For Women's History Month we're tracking down the identities of women marked as "Mrs" in the archives.
Read about President Theodore Roosevelt's St. Patrick's Day trip to New York City in 1905 in this week's blog.
John Avery McIlhenny was not only a famed Rough Rider and Louisiana politician, but he was also the head of a hot sauce empire. Read more about one of Roosevelt's closest friends in this week's blog post.
In today's blog post we retrace Alice Roosevelt's 1903 Mardi Gras trip. Although she was the guest of honor at many events, not everyone was happy about Roosevelt's trip. Laissez Les Bons Temps Rouler!
To wrap up Black History Month we're featuring Colonel Charles Young, the highest ranking African American in the military during Roosevelt's lifetime, and the nation's first black national park superintendent.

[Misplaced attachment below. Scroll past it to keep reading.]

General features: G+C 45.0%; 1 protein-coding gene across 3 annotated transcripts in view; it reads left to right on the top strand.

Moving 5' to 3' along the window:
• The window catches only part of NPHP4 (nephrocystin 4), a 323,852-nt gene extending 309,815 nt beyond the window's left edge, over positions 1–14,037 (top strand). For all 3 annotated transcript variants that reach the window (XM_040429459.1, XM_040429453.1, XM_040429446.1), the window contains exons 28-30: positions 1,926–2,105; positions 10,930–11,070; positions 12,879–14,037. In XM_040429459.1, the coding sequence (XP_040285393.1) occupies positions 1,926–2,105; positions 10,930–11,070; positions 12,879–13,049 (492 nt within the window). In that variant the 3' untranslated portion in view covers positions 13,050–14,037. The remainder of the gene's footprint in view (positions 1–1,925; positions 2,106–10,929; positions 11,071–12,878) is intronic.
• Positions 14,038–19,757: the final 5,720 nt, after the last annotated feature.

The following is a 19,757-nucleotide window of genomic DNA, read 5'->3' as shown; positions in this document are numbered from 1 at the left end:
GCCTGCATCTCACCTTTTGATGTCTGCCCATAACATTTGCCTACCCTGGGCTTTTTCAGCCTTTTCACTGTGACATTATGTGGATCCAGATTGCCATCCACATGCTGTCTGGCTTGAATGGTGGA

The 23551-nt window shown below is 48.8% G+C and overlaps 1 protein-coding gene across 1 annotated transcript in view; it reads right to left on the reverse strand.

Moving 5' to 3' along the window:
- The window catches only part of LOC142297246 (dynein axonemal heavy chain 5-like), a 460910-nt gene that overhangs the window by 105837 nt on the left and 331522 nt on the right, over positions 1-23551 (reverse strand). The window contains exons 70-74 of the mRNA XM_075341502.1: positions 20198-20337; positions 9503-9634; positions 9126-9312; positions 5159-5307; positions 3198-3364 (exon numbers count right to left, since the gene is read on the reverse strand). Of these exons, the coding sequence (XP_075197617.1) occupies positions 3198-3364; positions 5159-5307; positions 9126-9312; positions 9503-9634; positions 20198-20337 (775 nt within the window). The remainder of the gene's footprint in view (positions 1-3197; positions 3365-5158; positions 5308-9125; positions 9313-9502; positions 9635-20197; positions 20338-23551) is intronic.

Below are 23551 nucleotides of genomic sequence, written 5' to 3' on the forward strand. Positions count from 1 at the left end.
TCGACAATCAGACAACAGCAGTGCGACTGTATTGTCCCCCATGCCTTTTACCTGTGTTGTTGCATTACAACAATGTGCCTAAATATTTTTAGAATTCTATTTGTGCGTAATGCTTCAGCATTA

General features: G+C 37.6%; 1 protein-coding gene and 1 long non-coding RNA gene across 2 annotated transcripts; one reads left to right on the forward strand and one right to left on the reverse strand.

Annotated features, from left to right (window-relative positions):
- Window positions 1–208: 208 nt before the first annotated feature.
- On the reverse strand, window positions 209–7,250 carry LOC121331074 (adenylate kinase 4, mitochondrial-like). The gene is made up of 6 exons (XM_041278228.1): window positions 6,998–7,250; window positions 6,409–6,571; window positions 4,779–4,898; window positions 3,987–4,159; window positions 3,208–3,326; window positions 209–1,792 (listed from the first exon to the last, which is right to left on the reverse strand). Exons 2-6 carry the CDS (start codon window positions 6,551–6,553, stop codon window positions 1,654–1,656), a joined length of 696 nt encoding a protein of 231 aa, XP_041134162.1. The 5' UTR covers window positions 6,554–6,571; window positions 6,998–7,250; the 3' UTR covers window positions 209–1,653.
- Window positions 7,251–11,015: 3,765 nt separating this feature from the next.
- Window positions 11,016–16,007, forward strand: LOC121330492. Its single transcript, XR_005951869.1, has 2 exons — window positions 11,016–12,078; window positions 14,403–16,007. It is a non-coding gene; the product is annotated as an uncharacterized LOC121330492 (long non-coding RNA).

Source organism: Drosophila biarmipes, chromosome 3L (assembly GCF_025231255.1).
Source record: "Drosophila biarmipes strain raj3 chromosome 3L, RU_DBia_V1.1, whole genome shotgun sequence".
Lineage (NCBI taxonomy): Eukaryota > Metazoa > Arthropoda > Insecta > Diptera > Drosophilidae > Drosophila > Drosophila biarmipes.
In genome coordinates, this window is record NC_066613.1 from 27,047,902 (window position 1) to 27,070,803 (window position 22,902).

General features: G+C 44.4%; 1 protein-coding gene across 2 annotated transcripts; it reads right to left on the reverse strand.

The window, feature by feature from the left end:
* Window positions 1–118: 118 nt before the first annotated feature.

On February 24, 1902, President Roosevelt hosted a state dinner to honor the visit of Prince Heinrich of Germany. I dug into our digital library to learn more about the notable event, Roosevelt's thoughts on etiquette, and Alice's role christening the imperial yacht.
For Presidents' Day we're examining Theodore Roosevelt’s own celebration of our nation’s first president, George Washington
At the turn of the century, Lillian Capron started the Rough Riders National Monument Society to commemorate the men who lost their lives, including her husband, Captain Allyn Kissam Capron.
John Orien Crow, Commissioner of Indian Affairs under President John F. Kennedy, rose to fame decades earlier as a Native American football player for the (then) Boston Redskins.
This post explores the connection between Theodore Roosevelt and a man named Quan Yick Nam, a well-known Chinese investigator and translator who helped the NYPD bring down countless criminals in Chinatown